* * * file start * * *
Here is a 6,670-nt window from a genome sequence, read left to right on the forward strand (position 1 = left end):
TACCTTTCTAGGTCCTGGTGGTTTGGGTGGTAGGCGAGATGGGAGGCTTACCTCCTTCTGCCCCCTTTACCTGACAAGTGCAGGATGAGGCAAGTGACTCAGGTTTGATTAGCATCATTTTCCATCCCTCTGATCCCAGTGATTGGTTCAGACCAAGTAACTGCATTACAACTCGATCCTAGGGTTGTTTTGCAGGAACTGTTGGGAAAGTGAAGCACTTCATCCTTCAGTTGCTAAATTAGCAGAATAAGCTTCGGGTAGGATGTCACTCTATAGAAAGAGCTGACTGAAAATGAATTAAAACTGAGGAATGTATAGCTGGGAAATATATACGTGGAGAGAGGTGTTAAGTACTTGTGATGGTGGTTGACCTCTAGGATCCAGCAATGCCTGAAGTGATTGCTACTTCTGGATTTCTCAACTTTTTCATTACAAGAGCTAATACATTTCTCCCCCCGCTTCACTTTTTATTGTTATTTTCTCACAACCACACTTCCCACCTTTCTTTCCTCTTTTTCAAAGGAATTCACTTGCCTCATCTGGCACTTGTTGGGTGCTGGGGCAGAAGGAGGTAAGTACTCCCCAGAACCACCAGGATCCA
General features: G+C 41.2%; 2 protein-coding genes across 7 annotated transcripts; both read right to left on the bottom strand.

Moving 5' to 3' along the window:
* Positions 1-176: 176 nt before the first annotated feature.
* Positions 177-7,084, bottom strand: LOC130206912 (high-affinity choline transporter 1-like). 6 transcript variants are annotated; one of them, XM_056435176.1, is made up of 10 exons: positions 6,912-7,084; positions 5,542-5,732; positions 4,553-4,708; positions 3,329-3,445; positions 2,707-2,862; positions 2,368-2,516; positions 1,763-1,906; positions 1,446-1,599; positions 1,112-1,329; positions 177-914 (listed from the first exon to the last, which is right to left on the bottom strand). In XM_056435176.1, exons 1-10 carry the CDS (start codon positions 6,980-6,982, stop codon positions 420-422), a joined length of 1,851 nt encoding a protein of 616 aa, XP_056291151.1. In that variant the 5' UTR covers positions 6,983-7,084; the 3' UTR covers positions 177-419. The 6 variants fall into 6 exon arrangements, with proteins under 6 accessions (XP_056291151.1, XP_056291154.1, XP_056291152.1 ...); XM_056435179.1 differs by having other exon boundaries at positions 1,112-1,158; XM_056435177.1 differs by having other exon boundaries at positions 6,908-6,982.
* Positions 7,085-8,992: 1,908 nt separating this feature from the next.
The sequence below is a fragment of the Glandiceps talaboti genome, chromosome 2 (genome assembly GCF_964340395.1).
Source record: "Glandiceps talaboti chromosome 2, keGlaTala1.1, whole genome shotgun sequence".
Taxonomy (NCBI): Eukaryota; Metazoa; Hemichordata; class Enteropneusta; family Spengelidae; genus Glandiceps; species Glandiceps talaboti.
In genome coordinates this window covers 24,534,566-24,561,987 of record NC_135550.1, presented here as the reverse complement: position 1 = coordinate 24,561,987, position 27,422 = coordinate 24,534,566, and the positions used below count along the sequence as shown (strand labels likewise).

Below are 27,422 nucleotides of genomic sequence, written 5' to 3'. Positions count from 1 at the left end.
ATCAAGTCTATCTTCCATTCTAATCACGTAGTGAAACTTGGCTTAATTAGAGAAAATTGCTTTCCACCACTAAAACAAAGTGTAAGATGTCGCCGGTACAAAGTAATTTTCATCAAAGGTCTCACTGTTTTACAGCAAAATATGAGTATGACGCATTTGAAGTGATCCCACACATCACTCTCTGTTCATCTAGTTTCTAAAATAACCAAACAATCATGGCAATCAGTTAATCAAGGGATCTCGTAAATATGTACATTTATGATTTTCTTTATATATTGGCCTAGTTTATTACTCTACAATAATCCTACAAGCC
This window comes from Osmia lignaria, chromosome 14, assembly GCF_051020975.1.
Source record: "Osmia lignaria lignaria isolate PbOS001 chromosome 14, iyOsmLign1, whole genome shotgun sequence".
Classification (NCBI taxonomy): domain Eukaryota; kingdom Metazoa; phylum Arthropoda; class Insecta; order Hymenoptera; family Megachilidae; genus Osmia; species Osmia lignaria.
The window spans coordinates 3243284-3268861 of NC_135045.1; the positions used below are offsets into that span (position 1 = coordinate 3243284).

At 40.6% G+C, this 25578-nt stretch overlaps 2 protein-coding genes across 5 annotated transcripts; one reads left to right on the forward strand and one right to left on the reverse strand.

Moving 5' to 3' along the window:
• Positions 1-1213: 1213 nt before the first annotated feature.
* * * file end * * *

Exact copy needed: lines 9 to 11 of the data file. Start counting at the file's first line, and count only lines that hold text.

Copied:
Source record: "Glandiceps talaboti chromosome 2, keGlaTala1.1, whole genome shotgun sequence".
Taxonomy (NCBI): Eukaryota; Metazoa; Hemichordata; class Enteropneusta; family Spengelidae; genus Glandiceps; species Glandiceps talaboti.
In genome coordinates this window covers 24,534,566-24,561,987 of record NC_135550.1, presented here as the reverse complement: position 1 = coordinate 24,561,987, position 27,422 = coordinate 24,534,566, and the positions used below count along the sequence as shown (strand labels likewise).